A long time ago, my favorite neighbor told me to stop asking “what’s next?” I would say it in such a way that must have come off as challenging to my spiritual friend. Please stop, she told me. God will oblige if you keep asking for challenges. Maybe she was right, because to say that life is never peaceful is a real exaggeration. I have literally gone from one struggle to the next. Managing my life’s issues has at time left me shaking my head, crying, and frequently wondering if I should re-visit the arena of therapy.
I am an extreme introvert, so the idea of pouring my heart out to a stranger is not something I look upon as positive. I did try therapy during my first divorce. I had “wasted” away to an unhealthy weight, and my perspective was gone. It took me some time to understand that I do suffer from depression, and that a trigger such as divorce, can be mentally impossible for someone who doesn’t struggle with mental health issues. Through my weekly session with a wonderful female psychiatrist, and management of anti-depressants, I was able to live the day to day of my life. Time passed… divorce passed… I survived.
Depression doesn’t leave however. It is a chronic reminder of everything that is wrong.
Fast forward to many years later, I have regretted the decision to stop therapy. Feeling wilted and afraid to begin the process again with a stranger (the previous doctor retired), I pushed the notion out of my mind. Luckily, I was put on a pain management medication also used for management of depression ( Cymbalta), so I wasn’t forced into being brave with a new doctor. I suffered, fought the depressive state of mind, and managed my tears with the medication. I asked the Rheumatologist to leave me on it, in spite of her suggestion to change to a different medication to manage pain from Fibromyalgia.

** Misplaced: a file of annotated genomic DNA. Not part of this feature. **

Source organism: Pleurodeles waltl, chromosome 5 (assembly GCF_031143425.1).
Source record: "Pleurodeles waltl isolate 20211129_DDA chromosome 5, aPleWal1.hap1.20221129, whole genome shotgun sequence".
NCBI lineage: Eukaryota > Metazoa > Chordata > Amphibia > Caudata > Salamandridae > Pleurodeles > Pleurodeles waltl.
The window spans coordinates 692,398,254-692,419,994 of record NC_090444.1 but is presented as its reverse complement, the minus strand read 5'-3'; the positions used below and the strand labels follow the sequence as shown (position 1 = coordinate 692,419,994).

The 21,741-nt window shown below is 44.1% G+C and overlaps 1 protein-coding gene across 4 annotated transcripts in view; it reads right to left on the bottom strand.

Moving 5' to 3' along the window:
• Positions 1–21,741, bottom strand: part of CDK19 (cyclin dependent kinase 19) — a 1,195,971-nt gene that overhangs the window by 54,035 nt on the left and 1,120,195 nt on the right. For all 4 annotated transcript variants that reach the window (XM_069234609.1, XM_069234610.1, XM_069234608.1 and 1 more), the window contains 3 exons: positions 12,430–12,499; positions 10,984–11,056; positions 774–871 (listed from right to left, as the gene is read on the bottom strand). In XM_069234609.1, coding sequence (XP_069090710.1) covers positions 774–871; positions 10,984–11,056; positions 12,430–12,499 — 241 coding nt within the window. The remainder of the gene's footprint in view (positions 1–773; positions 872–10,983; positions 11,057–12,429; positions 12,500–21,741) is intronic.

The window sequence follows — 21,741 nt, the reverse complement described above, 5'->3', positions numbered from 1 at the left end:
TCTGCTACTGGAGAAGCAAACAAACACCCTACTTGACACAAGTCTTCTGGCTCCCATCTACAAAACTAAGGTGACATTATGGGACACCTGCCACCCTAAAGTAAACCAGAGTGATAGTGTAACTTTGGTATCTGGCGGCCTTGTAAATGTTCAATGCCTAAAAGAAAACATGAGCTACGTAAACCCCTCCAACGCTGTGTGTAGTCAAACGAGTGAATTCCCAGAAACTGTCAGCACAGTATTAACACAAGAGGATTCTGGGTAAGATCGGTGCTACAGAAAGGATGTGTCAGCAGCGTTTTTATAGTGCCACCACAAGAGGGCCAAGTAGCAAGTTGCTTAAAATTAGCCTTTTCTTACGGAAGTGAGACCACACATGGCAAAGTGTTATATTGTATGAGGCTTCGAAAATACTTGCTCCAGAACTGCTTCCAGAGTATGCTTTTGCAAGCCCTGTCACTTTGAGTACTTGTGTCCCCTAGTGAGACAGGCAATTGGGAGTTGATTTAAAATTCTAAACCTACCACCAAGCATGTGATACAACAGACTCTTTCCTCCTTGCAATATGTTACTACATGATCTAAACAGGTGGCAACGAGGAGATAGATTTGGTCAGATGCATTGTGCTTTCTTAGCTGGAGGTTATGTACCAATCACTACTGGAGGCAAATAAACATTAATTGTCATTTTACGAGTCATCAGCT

I don’t know where to begin to explain, but over the past few months, my life and its structure seemed to have fallen apart. Needing surgery for compressed nerves in my neck, much drama surrounding my son’s wedding, and insurmountable problems with a dear friend of mine has all been too much. The anti-depressant has failed to protect me from my frequent tears, and depression had won.
Failing to find the extra time to seek out a new psychiatrist, and making many excuses along the way, I decided to try online therapy. I could not imagine allowing my daughter to see me in the usual ragged state after a therapy appointment, so protecting her from my depression was the final straw. I did a fair amount of research and ended up with Talkspace.
Truth be told, I tried another company first because it was a bit cheaper, but the first assigned therapist was non-responsive, and the next two were male, in spite of stating that I would only speak to a female doctor. Agree or not, that is my preference. I demanded my money back, and filled out the questionnaire at Talkspace.
A few words about how this works- Once you sign up ( It is about $35 weekly, and there are different plans.), you are assigned a choice of therapists, and you can read their profiles to find who best matches your needs. You have your own private chat room where your conversation remains as a running thread. You can stop into the chat room and complain about your day as often as you want, or you can spend however long you want providing background and perspectives. The therapist will respond daily, based on the plan you select. You can use your own name, or make one up. The doctor will respond to you, ask questions, have you fill out a permission to treat form, along with an emergency contact form. I have also completed surveys which have given her an idea of where I am on the depression and anxiety scale.
My experiences so far have been amazing. Not only is she responsive and perceptive, she is caring. She responds multiple times through the day, and is working on helping me through some very tough times with coping strategies where appropriate and a neutral ear and shoulder when I need to vent.
At this point, it is money well spent. I am sure I would greatly miss the little red message icon on my Talkspace app if I were to quit. The anonymity of the process allows me to get past my own fears and be honest and not nervous or shy. Some days, I visit my room multiple times, others, I just check in. I have found that if I do not check in, she sends messages to make sure I’m OK.
It’s a strange world we live in.
My phone allows me to connect to my water bottle to monitor my water intake, speak to my children at any time, do my banking and even manage my pain relief. I never expected it would be my link to a shoulder to cry on, and some good, honest perspective when needed, but it has been just that. Isn’t technology a wonderful thing?!?!